09 December 2013

We loved NEON!

The What Melbourne Loveds are past the halfway mark, but today's favourites aren't up because I'm reading a lot of responses to an article based on Wesley Enoch's 2013 NSW Philip Parsons Memorial Lecture.

From the Sisters Grimm's The Sovereign Wife.
Here's the article. It was written before Enoch's gave his speech yesterday.

The article focuses on Enoch's criticism of funded companies like the MTC for not paying performers in their independent company programs, like the NEON festival.

The same NEON that is already being mentioned as something that Melbourne theatre makers loved a lot this year.

I'm with them. NEON was brilliant.

From the Daniel Schlusser Ensemble's Menagerie

Here's Enoch's full speech: "I don't do it for the money". Please don't comment on the newspaper piece without reading the full speech.

This is the quote that's causing the most comment: "I think it is immoral for people on full time salaries in companies and venues with multi-million dollar turnovers to be asking artists to do work for free or less than the agreed award."

The MTC responded to the newspaper story immediately with a media release. Executive Director Virginia Lovett said, "Wesley Enoch's ill-informed  comments  and  media  stunts  do  not  add to  the  debate.  They  divide.  Wesley  at  no  stage  approached  MTC  to  discuss  or  understand  the  NEON  model,  its  long-­term structure or the positive impact it has had on artists in the Victorian community."

If I believe Facebook, Enoch's criticism is being supported.

I want to support NEON.

The MTC isn't the bravest of programmers. If a new David Williamson play sells well, why not keep programming him?

NEON is risk.

The MTC found a way to support independent companies to create whatever they wanted to without the worry about venue, marketing and opening night drink costs: all those costs that wipe out the profit in most profit-share shows. They had a $7500 budget to use how they liked and they got the box office.

That's the best deal in town.

From Fraught Outfit's On the bodily education of young girls

But the actors weren't paid MEAA award rates. Enoch says that's immoral.

Let's imagine a NEON season that's based on paying the creators as they do in a mainstage show. Each show would have 1 director, 1 designer, maybe 5 actors, perhaps 10 days rehearsal and a small design budget. They wouldn't get their box office.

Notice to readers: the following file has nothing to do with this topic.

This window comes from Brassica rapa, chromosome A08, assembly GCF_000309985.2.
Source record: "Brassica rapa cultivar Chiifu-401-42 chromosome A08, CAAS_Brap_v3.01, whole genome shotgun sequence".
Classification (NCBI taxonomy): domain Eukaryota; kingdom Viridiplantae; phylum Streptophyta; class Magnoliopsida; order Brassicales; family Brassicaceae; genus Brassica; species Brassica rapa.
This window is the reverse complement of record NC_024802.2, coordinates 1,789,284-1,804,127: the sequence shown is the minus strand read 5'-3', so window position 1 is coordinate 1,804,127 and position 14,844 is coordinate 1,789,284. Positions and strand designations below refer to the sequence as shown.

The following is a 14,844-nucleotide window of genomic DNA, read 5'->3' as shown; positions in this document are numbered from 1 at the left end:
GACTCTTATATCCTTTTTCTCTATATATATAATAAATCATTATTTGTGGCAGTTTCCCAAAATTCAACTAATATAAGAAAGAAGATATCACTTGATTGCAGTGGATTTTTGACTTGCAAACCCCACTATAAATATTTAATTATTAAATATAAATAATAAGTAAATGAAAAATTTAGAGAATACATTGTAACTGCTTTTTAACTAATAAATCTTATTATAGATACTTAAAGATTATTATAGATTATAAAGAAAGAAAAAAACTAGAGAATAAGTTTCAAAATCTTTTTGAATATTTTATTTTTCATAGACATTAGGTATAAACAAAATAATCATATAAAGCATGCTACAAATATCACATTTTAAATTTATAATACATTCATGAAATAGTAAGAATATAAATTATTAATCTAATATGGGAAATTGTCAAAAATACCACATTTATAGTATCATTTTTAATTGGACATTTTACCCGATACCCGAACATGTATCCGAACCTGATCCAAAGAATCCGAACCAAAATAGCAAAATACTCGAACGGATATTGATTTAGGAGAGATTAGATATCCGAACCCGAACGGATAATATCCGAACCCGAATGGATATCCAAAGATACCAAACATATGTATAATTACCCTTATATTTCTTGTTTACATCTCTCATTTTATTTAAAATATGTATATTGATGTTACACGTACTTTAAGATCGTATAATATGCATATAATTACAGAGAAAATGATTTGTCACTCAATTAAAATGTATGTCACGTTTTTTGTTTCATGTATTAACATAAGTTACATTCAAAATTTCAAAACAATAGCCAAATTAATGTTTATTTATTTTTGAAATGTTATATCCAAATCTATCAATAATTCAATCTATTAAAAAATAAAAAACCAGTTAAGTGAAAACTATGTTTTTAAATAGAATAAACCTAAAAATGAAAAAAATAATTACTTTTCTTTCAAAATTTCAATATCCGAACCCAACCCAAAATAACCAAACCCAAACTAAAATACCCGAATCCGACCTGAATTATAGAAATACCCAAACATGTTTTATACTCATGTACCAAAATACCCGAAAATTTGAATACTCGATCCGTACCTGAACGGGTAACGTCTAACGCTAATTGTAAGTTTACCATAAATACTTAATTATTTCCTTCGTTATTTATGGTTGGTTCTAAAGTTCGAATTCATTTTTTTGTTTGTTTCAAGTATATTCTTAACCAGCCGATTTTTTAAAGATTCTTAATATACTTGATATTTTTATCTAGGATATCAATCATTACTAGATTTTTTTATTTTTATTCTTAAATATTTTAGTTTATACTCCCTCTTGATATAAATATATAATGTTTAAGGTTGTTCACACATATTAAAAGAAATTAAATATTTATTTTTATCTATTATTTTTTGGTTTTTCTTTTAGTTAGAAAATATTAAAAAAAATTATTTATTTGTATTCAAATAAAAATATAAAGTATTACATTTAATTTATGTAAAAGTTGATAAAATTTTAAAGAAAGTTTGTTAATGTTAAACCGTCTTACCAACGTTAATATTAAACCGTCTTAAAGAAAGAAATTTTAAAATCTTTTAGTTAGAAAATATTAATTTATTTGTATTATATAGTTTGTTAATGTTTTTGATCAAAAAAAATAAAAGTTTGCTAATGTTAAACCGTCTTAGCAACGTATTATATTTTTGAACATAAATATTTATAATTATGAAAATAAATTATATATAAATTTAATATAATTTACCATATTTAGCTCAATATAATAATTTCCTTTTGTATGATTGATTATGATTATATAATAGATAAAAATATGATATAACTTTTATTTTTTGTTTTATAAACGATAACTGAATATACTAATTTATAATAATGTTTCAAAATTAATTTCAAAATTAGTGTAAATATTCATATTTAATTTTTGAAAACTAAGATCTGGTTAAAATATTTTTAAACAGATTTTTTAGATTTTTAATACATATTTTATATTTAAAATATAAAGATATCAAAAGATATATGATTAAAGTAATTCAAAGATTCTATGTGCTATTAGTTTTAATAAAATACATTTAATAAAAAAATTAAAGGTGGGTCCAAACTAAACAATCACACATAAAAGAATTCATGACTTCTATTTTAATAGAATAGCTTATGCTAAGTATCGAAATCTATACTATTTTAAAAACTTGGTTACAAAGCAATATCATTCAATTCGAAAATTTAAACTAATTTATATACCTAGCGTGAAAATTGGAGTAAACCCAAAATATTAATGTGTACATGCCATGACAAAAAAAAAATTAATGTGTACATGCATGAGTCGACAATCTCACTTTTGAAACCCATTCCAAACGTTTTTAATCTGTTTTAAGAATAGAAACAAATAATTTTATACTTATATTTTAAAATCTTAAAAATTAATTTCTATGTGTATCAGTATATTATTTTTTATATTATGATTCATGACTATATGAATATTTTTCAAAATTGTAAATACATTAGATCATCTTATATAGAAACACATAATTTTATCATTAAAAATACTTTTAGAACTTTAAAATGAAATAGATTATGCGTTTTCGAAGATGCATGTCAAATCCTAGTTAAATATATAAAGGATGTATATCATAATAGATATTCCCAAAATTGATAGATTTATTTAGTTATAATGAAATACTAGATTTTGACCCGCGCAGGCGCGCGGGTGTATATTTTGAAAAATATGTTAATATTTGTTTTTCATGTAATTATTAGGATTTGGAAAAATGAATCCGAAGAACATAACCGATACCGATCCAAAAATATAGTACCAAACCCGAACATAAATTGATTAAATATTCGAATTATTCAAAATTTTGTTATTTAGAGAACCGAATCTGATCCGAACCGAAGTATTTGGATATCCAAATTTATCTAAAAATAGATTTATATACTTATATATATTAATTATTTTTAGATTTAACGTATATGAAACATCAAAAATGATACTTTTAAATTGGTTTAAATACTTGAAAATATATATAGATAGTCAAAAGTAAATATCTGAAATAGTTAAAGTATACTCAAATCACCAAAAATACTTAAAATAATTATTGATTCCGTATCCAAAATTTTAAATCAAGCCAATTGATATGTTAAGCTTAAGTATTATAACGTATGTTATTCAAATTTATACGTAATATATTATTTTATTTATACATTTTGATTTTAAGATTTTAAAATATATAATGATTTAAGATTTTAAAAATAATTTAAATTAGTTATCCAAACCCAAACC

Would MenagerieOn the bodily education of young girls, By their own handsStory of O or The Sovereign Wife ever have existed in this constrained model?

I don't want an arts world without The Sovereign Wife. I don't a world without The Sovereign Wife.

And what about the forums and workshops that were part of the festival?

From The Rabble's Story of O

MTC's Artistic Director Brett Sheehy said "NEON was deliberately set up so that the artists involved were free to present whatever they pleased and that every Box Office dollar would go directly to these independent companies. We wanted to support the authentic expression of astonishing art being created by Melbourne’s independent theatre scene, rather than just present five smaller scale MTC productions."

Let's criticise the MTC for being boring and supporting dull art, but let's cheer and love them for taking a risk and doing something positive to support independent companies.

Yes, artists are undervalued in society. We regularly don't get paid for what we do. (Ever wondered if the arts writer you're talking to or asking to review your show gets paid?). This sucks. This sucks a lot. And we have to continue to fight for our value.

But is it immoral? If I start listing what I think is immoral, I'll be writing a lot before I get to "paying artists award rates".

Criticising NEON is shooting ourselves in the foot.

If NEON gets dropped because it doesn't pay, we're back to David Williamson plays, expensive tickets and complaining that we don't see diversity or independent artists on the MTC stage.

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